NASA DEVELOP addresses environmental and public policy issues through research projects that apply the lens of NASA Earth observations to community concerns.  NIDIS has been involved with the NASA DEVELOP program hosted at NOAA's National Centers for Environmental Information (NCEI) in Asheville, North Carolina since 2018. NIDIS supports drought-focused projects at the DEVELOP NCEI location each year, and our coordinators have been involved as partners in past projects. This fall, the NASA DEVELOP NCEI team is working to create evapotranspiration and water balance climatologies for the Midwestern United States.

Published on
October 12, 2021

Drought represents a globally relevant natural disaster linked to adverse health. But while evidence has shown agricultural communities to be particularly susceptible to drought, there is a limited understanding of how drought may impact occupational stress in farmers. To address this problem, NIDIS co-funded a study to examine the relationship between drought conditions and measures of job-related stress (job strain ratio) in farmers. The study, led by Jesse Berman with the University of Minnesota School of Public Health and published in Science of The Total Environment, looked at the association between drought conditions and increasing occupational stress among nearly 500 Midwest farm owners and operators over 2012–2015.

Published on
September 28, 2021

Since early 2020, the Southwest United States has suffered record low precipitation and near-record high temperatures, gripping the region with an unyielding, unprecedented, and costly drought. This exceptional drought—marked by massive water shortages, destructive wildfires, emergency declarations, and the first ever water delivery shortfall among the states sharing the Colorado River—punctuates a two-decade warm and dry period that has baked the Southwest. A newly released report from the NOAA Drought Task Force, which is a collaboration between the NOAA Climate Program Office, National Integrated Drought Information System (NIDIS), and leading scientists, addressed four critical questions about the 2020–2021 Southwestern U.S. drought.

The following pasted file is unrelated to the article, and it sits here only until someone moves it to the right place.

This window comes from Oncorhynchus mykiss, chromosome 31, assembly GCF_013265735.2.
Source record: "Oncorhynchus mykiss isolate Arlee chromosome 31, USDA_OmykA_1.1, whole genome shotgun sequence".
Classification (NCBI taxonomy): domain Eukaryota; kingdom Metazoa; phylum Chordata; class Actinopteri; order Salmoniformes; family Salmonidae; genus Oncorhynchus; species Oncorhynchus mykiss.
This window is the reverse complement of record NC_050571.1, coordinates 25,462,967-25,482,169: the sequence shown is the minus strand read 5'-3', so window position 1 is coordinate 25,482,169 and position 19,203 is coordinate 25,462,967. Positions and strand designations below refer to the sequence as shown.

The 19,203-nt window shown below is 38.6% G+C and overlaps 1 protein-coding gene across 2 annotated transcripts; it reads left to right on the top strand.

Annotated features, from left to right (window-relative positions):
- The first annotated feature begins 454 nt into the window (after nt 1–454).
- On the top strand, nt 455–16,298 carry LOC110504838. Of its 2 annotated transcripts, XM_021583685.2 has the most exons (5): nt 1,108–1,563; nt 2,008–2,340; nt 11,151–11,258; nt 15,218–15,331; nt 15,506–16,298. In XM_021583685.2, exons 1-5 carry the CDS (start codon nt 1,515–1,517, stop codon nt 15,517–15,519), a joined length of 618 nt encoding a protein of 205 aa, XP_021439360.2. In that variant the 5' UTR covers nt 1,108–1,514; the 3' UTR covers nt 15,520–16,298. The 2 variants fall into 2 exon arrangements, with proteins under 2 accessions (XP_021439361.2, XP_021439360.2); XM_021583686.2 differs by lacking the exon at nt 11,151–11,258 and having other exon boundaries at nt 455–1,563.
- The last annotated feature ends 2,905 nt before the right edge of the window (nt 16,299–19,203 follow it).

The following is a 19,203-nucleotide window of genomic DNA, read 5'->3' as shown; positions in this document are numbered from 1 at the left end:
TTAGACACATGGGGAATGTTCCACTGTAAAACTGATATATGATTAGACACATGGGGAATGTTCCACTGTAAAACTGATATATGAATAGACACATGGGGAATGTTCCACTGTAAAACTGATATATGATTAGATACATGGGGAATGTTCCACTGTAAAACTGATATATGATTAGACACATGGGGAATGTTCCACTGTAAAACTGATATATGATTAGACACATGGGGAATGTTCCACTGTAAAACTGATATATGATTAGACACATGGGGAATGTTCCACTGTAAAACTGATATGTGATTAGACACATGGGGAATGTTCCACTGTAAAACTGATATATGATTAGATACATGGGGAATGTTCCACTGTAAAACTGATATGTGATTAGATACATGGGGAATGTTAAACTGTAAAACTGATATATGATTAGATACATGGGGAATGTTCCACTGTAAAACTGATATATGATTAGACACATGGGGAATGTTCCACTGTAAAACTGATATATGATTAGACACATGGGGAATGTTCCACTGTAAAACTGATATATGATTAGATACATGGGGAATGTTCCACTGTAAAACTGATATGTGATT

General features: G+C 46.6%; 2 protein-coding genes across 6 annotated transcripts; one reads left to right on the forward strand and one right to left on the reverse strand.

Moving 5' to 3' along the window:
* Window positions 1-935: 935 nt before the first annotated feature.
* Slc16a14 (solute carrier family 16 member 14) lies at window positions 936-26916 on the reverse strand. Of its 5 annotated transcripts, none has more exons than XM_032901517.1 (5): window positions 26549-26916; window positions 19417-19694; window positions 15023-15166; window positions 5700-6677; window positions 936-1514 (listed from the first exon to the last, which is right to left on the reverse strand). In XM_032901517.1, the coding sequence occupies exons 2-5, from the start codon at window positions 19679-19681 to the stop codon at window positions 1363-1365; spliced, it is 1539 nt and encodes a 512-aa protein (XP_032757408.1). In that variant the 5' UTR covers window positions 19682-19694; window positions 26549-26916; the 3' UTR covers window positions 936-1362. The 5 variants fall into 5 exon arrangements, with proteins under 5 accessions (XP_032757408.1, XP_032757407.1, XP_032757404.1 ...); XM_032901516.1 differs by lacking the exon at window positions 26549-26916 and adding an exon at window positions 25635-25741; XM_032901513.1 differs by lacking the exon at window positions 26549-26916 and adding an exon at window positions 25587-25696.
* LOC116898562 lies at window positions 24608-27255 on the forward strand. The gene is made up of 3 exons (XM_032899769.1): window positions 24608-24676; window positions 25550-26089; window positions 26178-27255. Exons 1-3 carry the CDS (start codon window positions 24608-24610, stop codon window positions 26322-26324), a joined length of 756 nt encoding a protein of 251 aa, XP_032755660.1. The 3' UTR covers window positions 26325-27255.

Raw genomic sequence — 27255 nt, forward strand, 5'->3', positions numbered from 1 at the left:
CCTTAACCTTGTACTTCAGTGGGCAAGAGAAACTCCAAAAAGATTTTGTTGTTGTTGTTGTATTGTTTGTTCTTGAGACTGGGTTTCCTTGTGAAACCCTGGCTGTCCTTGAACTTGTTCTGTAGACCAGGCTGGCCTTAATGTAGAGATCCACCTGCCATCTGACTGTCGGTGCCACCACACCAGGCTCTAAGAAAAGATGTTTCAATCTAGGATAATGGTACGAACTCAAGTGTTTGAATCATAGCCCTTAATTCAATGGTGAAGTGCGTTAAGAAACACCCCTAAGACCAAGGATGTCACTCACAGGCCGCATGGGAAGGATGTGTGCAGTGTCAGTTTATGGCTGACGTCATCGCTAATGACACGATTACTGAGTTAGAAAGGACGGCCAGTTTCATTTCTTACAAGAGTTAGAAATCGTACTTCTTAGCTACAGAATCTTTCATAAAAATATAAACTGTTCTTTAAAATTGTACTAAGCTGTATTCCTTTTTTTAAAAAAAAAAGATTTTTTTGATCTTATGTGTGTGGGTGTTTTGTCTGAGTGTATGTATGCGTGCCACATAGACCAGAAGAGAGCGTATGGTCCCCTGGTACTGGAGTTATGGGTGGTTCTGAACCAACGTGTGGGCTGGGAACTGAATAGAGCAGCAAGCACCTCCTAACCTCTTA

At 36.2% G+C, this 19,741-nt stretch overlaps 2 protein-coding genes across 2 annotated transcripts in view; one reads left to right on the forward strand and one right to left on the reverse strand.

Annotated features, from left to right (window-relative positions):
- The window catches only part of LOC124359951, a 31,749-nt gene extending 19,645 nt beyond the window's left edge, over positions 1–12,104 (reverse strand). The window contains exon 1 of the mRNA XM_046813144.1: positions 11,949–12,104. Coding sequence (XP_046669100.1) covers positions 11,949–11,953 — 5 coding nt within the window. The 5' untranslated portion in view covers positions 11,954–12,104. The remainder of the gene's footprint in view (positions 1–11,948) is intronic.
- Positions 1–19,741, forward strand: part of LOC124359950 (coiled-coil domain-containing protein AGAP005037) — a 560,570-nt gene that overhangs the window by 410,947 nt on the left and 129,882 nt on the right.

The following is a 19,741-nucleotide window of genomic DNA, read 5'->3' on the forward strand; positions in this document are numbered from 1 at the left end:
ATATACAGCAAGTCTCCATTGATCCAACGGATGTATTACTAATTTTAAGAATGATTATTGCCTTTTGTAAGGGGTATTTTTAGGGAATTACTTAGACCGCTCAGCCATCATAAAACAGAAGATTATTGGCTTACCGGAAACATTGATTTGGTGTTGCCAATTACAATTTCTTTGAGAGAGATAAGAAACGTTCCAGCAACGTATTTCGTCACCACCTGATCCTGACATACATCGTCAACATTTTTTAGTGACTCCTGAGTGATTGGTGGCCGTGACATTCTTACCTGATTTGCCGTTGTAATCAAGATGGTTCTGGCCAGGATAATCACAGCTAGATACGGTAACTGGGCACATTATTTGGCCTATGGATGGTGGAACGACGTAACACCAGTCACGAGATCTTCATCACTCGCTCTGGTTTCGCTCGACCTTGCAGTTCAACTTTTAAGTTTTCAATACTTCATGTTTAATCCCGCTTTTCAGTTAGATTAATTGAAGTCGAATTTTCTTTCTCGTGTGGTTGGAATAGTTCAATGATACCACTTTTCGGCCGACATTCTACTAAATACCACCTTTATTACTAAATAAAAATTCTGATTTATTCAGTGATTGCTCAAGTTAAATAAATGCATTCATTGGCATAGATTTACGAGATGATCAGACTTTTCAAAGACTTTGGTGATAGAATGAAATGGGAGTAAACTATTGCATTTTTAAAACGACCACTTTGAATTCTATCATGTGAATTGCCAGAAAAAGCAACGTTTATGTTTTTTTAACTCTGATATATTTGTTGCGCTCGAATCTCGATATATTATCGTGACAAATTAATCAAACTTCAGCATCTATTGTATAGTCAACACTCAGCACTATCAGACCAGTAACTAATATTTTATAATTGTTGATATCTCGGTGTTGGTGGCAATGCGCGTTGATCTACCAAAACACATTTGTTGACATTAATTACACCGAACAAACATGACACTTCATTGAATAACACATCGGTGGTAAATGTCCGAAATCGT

Published on
September 9, 2021

The National Integrated Drought Information System (NIDIS) will host a four-day Southwest Drought Virtual Forum on September 21–22 and 28–29. The Forum will assemble stakeholders, decision makers, and drought experts for a cross-cutting dialogue on worsening drought conditions in the Southwestern United States, and response and relief efforts across levels of government and sectors, with the goal of supporting communities impacted by ongoing water scarcity and building long-term drought resilience in the region. 

Published on
September 8, 2021

For the past two decades, the southwestern United States has been desiccated by one of the most severe long-term droughts—or ‘megadroughts’—of the last 1,200 years. And now, scientists say the risk of similar extreme megadroughts and severe single-year droughts will increase in the future as Earth’s temperature continues to rise, according to a new study in Earth’s Future sponsored by NOAA’s Climate Program Office and National Integrated Drought Information System, and led by NASA’s Goddard Institute for Space Studies.